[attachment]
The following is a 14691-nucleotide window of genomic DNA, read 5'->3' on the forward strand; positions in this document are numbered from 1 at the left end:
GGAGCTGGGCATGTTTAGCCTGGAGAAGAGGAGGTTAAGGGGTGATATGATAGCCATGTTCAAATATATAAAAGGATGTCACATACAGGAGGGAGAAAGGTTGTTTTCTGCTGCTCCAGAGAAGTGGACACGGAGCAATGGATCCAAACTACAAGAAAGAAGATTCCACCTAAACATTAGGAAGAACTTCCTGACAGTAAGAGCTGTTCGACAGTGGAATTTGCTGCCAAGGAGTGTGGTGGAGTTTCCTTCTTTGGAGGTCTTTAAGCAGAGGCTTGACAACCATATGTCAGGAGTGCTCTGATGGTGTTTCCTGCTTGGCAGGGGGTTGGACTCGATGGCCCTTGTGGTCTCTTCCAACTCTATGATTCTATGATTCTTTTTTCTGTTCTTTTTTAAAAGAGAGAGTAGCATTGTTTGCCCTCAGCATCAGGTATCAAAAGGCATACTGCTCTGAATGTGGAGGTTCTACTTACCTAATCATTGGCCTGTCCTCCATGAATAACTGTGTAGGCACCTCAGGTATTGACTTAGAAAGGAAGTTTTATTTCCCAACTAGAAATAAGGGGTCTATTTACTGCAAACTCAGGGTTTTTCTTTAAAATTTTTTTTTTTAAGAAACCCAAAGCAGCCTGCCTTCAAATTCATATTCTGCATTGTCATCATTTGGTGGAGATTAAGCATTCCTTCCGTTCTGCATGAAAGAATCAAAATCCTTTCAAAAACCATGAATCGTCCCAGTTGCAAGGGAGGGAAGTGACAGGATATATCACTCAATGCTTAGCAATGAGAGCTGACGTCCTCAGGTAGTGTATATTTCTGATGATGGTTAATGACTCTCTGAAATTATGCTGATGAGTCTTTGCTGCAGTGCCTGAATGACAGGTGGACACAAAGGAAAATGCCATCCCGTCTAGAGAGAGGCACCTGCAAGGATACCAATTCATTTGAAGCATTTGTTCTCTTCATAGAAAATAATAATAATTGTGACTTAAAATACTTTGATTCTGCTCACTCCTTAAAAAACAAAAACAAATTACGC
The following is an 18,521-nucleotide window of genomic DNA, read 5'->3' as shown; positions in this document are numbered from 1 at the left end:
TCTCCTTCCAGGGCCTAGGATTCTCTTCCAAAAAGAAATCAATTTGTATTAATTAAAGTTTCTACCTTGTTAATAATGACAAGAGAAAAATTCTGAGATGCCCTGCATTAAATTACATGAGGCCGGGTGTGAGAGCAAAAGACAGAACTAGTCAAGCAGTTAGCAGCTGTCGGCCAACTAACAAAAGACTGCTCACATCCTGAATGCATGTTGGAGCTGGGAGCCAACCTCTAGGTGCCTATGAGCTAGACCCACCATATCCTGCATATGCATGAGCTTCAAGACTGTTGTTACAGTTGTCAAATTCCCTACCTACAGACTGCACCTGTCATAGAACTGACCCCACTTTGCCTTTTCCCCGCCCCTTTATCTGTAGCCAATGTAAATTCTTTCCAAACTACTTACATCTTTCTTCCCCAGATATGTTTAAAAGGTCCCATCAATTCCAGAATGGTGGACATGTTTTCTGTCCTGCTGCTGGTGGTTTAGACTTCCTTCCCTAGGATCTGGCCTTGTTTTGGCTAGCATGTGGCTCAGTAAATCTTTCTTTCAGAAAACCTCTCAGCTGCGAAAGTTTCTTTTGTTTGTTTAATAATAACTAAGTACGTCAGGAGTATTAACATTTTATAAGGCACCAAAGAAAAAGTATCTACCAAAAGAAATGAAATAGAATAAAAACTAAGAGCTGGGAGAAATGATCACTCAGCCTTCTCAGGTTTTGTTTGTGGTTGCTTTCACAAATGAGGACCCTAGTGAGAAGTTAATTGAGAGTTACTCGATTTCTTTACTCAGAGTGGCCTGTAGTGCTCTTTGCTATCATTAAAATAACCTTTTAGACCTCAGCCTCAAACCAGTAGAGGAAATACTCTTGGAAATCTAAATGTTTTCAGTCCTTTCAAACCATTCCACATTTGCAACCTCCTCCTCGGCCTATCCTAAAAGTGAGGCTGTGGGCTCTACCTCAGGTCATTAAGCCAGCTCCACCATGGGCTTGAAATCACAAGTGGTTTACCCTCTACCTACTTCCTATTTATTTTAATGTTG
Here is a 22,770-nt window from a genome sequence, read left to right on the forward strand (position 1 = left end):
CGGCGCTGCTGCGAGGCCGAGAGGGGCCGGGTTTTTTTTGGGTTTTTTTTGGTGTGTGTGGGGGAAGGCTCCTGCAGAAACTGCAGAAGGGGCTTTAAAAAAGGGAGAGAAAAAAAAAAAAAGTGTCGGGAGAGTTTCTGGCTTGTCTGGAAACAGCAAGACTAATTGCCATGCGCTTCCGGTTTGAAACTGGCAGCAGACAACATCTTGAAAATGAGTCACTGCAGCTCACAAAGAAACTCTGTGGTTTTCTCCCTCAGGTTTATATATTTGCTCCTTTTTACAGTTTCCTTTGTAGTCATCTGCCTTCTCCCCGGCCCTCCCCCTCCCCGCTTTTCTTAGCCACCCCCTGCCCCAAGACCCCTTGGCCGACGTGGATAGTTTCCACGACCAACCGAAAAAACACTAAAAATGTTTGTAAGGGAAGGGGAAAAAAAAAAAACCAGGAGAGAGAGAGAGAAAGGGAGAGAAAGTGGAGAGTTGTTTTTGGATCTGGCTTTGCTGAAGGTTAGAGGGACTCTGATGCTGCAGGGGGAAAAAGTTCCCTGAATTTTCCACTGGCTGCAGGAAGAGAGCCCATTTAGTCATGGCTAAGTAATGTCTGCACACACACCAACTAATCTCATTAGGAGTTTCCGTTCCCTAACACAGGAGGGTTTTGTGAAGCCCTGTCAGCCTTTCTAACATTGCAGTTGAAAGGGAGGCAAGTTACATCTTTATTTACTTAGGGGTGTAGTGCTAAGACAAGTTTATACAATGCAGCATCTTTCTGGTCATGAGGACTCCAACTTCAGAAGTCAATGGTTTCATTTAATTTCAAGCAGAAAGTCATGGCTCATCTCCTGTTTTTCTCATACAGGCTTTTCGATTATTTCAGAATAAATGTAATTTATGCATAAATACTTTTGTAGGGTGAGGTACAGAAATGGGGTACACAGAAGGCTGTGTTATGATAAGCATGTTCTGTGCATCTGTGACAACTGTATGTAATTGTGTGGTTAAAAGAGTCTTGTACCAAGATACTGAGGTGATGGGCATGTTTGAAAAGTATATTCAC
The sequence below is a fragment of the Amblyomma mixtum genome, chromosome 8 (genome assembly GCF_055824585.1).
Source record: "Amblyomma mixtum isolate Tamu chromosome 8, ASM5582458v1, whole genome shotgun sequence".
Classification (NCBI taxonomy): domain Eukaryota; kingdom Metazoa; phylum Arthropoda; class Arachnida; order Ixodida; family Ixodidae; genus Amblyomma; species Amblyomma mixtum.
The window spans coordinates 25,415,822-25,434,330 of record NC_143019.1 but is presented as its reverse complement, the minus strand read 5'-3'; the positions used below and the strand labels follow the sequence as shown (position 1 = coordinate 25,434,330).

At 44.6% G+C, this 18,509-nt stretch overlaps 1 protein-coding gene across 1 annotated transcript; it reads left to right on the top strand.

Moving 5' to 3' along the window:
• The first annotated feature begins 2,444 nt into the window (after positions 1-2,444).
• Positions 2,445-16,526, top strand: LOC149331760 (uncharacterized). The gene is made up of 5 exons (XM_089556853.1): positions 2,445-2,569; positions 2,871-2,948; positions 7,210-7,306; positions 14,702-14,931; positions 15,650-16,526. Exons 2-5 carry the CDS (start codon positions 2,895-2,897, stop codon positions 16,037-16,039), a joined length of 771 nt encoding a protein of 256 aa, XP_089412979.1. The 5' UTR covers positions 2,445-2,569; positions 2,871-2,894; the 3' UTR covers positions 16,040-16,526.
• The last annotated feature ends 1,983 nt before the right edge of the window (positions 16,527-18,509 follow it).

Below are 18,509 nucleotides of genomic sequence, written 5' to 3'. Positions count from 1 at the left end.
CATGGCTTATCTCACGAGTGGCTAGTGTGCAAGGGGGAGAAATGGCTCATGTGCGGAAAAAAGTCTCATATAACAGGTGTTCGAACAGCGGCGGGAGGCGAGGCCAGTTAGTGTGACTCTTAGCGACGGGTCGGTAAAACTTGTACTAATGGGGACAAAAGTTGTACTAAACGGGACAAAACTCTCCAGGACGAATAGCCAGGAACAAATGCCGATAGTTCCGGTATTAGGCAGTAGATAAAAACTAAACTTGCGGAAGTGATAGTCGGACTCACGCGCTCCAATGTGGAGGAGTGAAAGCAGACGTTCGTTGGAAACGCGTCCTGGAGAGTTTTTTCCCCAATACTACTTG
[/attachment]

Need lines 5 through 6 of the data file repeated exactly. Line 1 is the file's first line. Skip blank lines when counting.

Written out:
Here is a 22,770-nt window from a genome sequence, read left to right on the forward strand (position 1 = left end):
CGGCGCTGCTGCGAGGCCGAGAGGGGCCGGGTTTTTTTTGGGTTTTTTTTGGTGTGTGTGGGGGAAGGCTCCTGCAGAAACTGCAGAAGGGGCTTTAAAAAAGGGAGAGAAAAAAAAAAAAAGTGTCGGGAGAGTTTCTGGCTTGTCTGGAAACAGCAAGACTAATTGCCATGCGCTTCCGGTTTGAAACTGGCAGCAGACAACATCTTGAAAATGAGTCACTGCAGCTCACAAAGAAACTCTGTGGTTTTCTCCCTCAGGTTTATATATTTGCTCCTTTTTACAGTTTCCTTTGTAGTCATCTGCCTTCTCCCCGGCCCTCCCCCTCCCCGCTTTTCTTAGCCACCCCCTGCCCCAAGACCCCTTGGCCGACGTGGATAGTTTCCACGACCAACCGAAAAAACACTAAAAATGTTTGTAAGGGAAGGGGAAAAAAAAAAAACCAGGAGAGAGAGAGAGAAAGGGAGAGAAAGTGGAGAGTTGTTTTTGGATCTGGCTTTGCTGAAGGTTAGAGGGACTCTGATGCTGCAGGGGGAAAAAGTTCCCTGAATTTTCCACTGGCTGCAGGAAGAGAGCCCATTTAGTCATGGCTAAGTAATGTCTGCACACACACCAACTAATCTCATTAGGAGTTTCCGTTCCCTAACACAGGAGGGTTTTGTGAAGCCCTGTCAGCCTTTCTAACATTGCAGTTGAAAGGGAGGCAAGTTACATCTTTATTTACTTAGGGGTGTAGTGCTAAGACAAGTTTATACAATGCAGCATCTTTCTGGTCATGAGGACTCCAACTTCAGAAGTCAATGGTTTCATTTAATTTCAAGCAGAAAGTCATGGCTCATCTCCTGTTTTTCTCATACAGGCTTTTCGATTATTTCAGAATAAATGTAATTTATGCATAAATACTTTTGTAGGGTGAGGTACAGAAATGGGGTACACAGAAGGCTGTGTTATGATAAGCATGTTCTGTGCATCTGTGACAACTGTATGTAATTGTGTGGTTAAAAGAGTCTTGTACCAAGATACTGAGGTGATGGGCATGTTTGAAAAGTATATTCAC